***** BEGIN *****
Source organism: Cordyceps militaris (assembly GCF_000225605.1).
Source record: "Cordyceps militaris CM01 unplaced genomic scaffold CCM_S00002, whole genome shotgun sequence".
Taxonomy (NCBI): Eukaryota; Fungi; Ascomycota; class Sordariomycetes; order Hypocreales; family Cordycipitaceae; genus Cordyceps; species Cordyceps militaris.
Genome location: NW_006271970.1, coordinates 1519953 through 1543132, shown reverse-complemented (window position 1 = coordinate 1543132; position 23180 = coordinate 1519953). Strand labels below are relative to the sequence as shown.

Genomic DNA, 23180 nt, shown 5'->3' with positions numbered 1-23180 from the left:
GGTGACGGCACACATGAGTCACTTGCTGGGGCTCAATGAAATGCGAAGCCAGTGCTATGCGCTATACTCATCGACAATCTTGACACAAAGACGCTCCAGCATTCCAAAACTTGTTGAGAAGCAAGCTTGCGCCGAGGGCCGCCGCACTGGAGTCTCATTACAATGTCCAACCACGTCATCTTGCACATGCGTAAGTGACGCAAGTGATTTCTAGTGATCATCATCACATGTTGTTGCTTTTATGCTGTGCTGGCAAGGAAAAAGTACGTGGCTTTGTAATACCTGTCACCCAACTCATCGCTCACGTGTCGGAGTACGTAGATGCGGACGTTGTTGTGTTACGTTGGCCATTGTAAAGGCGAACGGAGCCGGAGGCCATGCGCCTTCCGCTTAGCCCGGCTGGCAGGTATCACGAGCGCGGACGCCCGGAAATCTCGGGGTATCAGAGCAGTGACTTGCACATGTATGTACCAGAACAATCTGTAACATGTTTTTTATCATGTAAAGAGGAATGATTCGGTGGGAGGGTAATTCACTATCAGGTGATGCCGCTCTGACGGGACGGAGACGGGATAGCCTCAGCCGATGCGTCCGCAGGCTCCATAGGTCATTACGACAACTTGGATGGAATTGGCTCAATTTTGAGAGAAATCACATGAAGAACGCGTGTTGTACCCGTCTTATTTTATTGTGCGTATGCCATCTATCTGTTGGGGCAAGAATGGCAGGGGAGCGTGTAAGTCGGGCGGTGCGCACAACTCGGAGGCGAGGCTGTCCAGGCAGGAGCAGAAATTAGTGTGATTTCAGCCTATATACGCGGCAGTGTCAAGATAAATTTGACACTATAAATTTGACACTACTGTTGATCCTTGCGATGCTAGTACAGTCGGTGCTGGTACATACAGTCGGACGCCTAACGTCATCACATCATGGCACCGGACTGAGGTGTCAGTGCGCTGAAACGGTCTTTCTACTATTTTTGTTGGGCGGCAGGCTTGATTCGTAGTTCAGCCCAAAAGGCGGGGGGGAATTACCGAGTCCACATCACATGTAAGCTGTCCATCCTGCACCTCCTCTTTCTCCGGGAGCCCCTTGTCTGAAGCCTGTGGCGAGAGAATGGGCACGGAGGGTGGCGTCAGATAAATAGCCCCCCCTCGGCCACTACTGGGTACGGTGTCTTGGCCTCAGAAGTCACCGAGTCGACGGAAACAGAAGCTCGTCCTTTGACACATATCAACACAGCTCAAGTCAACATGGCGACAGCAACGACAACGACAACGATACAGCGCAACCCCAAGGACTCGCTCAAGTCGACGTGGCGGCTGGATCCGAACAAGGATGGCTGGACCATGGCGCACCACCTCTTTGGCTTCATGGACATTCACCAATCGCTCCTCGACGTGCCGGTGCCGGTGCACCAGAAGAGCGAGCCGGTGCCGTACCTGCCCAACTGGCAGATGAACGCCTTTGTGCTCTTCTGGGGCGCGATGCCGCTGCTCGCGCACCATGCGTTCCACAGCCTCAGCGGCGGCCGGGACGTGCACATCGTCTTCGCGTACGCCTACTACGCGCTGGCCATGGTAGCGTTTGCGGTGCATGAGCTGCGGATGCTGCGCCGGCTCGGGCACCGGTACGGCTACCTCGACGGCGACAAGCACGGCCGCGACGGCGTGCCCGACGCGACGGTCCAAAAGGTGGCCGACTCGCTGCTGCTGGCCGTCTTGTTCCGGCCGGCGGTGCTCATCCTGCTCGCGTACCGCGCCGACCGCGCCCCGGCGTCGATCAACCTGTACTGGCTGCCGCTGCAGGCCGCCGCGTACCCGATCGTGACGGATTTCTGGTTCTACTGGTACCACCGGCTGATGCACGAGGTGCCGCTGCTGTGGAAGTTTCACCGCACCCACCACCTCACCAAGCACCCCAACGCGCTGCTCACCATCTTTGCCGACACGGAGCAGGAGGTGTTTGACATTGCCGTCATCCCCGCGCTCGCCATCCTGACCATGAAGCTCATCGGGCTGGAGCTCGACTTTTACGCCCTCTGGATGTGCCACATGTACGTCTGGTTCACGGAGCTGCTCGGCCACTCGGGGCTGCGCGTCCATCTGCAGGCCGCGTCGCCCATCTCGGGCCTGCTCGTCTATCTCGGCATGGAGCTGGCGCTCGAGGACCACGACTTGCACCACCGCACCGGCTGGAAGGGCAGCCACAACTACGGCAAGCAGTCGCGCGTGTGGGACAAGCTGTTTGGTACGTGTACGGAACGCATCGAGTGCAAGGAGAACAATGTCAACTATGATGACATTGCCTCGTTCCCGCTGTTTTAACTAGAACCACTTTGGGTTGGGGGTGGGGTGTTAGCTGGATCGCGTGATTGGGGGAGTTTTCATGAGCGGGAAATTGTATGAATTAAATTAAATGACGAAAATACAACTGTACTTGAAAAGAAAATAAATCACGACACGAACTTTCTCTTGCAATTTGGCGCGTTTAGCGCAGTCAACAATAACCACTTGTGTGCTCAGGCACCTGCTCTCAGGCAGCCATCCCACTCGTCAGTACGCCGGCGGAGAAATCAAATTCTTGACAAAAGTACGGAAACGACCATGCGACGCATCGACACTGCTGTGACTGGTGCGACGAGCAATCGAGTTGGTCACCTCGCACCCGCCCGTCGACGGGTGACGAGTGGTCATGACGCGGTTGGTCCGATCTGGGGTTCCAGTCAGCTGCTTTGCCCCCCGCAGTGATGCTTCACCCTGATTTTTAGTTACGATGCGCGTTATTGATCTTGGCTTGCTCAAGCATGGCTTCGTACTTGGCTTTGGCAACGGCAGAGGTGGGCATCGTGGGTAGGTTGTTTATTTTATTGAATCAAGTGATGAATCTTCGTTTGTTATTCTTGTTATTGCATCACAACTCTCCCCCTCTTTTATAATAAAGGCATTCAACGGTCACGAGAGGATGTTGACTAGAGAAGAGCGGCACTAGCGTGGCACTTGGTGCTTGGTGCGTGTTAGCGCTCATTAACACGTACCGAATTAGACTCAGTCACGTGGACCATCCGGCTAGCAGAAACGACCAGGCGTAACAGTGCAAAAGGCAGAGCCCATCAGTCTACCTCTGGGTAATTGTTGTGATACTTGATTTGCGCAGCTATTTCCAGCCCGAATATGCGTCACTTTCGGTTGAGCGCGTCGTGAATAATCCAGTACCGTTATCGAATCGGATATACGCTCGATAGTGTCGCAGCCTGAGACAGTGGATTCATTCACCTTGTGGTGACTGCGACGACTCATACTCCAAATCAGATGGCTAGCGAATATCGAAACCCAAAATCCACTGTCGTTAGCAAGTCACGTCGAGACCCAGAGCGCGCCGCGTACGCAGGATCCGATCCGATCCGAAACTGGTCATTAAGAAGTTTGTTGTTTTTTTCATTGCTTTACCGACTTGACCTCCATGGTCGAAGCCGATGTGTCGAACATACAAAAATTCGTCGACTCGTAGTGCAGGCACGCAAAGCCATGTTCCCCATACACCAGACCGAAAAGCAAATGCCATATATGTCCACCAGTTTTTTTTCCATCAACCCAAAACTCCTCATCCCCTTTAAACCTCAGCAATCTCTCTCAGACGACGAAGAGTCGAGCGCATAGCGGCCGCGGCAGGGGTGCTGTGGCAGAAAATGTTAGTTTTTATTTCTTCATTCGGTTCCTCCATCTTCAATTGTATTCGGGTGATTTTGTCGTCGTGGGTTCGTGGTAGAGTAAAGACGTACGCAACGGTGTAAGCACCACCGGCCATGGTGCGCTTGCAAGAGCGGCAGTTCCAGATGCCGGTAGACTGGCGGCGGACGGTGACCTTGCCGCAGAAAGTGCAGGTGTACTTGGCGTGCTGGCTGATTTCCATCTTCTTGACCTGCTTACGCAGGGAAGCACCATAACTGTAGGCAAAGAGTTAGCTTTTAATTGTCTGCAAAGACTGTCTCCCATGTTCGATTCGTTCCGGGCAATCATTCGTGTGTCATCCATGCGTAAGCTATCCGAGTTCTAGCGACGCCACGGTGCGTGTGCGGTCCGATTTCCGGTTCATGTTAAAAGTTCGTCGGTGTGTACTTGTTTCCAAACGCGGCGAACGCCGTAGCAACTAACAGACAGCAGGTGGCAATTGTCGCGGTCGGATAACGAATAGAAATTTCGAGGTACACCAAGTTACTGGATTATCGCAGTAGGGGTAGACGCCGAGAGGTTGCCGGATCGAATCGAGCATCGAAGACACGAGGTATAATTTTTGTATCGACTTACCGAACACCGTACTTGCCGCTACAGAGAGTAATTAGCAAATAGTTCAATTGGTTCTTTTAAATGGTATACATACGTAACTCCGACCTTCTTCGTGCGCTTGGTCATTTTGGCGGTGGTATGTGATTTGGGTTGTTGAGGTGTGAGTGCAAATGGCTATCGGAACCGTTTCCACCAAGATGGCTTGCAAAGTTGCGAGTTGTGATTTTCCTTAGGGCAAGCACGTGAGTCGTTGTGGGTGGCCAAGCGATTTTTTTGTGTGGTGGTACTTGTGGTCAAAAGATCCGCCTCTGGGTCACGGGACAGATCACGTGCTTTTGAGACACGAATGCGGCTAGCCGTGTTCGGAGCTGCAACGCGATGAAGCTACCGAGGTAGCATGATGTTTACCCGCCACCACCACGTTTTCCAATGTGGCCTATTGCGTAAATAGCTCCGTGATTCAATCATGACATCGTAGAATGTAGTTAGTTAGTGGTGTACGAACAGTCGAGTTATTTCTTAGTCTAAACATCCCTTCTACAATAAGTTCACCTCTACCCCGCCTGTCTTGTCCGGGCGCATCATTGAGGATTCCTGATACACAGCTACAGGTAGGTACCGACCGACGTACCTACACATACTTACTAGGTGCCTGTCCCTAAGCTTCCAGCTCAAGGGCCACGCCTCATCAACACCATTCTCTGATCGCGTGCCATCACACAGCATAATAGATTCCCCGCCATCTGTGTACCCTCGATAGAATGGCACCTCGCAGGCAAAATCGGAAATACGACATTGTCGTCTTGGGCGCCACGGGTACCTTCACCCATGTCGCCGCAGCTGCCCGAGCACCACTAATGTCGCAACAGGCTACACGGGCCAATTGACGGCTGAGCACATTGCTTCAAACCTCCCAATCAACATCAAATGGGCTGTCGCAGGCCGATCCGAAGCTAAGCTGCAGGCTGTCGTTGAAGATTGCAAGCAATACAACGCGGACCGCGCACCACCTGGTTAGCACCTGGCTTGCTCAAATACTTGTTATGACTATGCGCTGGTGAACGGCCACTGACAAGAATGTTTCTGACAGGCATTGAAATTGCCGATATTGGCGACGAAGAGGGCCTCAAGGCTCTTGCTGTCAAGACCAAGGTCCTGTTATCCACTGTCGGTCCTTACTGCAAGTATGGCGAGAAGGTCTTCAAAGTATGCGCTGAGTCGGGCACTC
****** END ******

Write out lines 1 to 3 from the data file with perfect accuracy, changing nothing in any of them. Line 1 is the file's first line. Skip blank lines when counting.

Source organism: Cordyceps militaris (assembly GCF_000225605.1).
Source record: "Cordyceps militaris CM01 unplaced genomic scaffold CCM_S00002, whole genome shotgun sequence".
Taxonomy (NCBI): Eukaryota; Fungi; Ascomycota; class Sordariomycetes; order Hypocreales; family Cordycipitaceae; genus Cordyceps; species Cordyceps militaris.